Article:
That went from exciting to tense to sad to exhilarating, all within about 20 minutes.
Jason Hammel was largely effective tonight for his 5.2 innings of work, and it was a little surprising to see him pulled when he was. It could be that he’s now falling into that group for whom Joe Maddon has the quick hook during the third time through the order, but Hammel’s actually been effective late in games this year. That makes me wonder if there’s an abundance of caution still about Hammel’s hamstring/leg injury. Either way, it didn’t seem like Hammel wanted to leave the game after throwing only 65 pitches.
Clayton Richard relieved Hammel, and was hitting the mid-90s out of the pen – a very interesting development.
The game was briefly overshadowed – in a good way – during the 6th inning when Anthony Rizzo made one of the most incredible foul territory catches you’ll ever see. It was, in some ways, emblematic of the whole game for the Cubs, which was littered with impressive defense. There were defensive highlights for miles, which is what you often need to win a low-scoring, one-run game.
The one bad play in the field, though, came at an inopportune time in the 9th inning, with the Cubs clinging to a one-run lead and a runner on first. Adam Lind grounded one up the middle and Addison Russell did a nice job ranging to his left to get to it, but then made a bad decision/toss to Starlin Castro at second. Everyone was safe. Hector Rondon uncorked a wild one from there, and it got mighty tense with the tying runner at third and the lead runner at second, with nobody out. Rondon nearly got out of it with his nasty sliders again … but you live by it and you die by it. He bounced one too many, and the tying run scored on another wild pitch. Rondon struck out the side, but one pitch too late.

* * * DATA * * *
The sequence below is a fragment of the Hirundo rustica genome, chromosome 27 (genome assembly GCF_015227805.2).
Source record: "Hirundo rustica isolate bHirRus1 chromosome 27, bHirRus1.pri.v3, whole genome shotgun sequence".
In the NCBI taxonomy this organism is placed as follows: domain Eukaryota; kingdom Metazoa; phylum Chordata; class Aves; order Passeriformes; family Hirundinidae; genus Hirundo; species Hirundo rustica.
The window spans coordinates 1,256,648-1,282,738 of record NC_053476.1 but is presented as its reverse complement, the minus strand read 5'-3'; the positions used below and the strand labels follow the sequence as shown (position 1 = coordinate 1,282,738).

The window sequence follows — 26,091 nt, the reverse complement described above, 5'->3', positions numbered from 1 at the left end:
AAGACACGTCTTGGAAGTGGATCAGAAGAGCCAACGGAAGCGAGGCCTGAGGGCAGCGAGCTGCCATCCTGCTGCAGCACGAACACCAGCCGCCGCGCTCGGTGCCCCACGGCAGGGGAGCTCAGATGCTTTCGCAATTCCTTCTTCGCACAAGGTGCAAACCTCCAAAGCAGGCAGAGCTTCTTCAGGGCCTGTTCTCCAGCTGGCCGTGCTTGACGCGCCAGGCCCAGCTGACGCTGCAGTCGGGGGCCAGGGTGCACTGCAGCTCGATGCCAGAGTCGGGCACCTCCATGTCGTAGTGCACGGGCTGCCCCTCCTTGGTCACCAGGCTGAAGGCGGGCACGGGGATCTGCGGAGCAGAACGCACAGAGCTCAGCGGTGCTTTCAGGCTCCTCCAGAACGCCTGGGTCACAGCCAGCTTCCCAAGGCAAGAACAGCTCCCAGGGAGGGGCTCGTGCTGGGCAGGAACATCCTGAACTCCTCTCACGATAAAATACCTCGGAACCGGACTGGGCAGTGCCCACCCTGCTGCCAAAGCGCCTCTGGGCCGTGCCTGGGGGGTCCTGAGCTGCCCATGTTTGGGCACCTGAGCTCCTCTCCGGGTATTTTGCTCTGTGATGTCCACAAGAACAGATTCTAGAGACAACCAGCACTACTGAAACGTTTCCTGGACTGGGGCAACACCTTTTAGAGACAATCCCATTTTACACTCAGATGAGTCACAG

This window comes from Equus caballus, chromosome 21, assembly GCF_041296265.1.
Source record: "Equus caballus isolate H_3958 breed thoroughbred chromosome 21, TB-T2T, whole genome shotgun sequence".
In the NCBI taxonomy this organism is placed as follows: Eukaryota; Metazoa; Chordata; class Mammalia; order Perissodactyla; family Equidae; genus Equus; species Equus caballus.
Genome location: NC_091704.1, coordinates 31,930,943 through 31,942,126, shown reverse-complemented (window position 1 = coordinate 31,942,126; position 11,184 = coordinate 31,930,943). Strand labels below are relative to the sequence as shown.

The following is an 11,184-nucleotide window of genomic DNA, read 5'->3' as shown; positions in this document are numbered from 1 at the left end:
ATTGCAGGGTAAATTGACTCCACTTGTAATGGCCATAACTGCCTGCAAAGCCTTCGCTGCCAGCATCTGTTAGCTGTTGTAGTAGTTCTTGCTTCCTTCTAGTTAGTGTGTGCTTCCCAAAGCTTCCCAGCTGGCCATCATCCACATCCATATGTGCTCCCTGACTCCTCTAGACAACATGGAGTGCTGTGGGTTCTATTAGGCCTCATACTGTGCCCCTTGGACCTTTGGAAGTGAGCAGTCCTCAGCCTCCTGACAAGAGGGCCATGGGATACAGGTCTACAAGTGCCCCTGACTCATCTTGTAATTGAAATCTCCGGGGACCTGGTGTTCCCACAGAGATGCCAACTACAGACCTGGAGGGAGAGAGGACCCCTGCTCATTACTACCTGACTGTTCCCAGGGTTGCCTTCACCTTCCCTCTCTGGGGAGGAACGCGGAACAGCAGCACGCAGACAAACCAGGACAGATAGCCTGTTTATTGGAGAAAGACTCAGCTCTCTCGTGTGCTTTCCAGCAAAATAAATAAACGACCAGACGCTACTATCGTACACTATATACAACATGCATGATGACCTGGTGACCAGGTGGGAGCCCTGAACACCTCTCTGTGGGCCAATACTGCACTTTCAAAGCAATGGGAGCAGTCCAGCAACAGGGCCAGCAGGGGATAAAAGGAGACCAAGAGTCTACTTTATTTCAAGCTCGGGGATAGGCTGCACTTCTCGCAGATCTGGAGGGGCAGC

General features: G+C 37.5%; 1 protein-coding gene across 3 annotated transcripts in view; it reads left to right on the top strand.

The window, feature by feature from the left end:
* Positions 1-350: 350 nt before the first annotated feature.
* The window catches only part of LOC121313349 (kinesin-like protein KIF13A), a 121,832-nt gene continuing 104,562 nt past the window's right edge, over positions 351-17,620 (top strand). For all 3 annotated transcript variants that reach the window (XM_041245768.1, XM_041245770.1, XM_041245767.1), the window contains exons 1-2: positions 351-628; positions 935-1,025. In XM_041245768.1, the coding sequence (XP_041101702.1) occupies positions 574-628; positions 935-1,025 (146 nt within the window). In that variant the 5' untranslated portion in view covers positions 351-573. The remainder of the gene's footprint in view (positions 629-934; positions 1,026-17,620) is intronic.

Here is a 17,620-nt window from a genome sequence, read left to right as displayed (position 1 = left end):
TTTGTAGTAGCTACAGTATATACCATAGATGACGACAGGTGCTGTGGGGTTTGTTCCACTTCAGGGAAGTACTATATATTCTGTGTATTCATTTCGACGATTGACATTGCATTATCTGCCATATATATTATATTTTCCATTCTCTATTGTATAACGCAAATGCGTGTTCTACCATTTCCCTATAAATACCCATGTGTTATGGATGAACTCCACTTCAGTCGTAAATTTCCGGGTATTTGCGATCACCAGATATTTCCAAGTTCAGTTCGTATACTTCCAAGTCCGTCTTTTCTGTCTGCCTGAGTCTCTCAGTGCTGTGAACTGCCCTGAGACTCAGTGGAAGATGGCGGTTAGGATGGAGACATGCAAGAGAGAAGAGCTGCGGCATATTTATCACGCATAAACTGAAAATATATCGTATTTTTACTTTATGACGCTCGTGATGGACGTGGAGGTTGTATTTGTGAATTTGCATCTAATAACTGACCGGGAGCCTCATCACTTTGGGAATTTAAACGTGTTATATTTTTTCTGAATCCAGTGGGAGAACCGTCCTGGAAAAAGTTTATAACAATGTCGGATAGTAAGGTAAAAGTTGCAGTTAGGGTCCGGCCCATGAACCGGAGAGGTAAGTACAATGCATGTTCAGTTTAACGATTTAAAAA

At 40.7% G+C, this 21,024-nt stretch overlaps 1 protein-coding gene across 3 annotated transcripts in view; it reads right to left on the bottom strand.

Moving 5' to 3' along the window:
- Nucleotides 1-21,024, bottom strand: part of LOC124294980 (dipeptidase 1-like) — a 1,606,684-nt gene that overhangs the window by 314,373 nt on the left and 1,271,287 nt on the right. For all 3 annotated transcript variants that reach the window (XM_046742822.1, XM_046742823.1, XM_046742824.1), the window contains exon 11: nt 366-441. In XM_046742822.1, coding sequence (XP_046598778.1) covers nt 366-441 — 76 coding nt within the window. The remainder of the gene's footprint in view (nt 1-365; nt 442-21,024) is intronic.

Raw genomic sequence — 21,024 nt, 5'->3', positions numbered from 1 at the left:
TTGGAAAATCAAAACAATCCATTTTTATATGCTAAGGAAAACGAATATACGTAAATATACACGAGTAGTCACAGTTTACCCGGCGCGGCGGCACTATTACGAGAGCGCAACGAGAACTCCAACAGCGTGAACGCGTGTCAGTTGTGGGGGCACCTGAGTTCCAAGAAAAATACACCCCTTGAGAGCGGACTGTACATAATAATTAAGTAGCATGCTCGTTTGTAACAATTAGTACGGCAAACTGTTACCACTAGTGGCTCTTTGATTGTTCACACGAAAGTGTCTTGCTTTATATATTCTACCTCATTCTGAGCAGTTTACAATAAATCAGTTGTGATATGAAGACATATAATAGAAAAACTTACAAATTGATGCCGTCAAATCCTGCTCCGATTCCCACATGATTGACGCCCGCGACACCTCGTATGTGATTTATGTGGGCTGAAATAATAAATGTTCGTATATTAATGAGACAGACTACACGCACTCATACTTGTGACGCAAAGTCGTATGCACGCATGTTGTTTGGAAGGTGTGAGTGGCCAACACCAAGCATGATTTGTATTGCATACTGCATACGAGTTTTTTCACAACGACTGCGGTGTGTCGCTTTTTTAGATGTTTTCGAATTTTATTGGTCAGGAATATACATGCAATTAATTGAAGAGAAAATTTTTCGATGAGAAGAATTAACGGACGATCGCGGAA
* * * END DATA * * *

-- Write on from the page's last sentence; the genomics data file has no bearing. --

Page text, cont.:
Some folks were – mistakenly, in my view – giving Miguel Montero grief for not blocking Rondon’s wild pitches, but it’s hard to do it so many times in one inning when a guy is that nasty and spikes a few.
Not that it mattered to anybody by the time Montero was done with his night …
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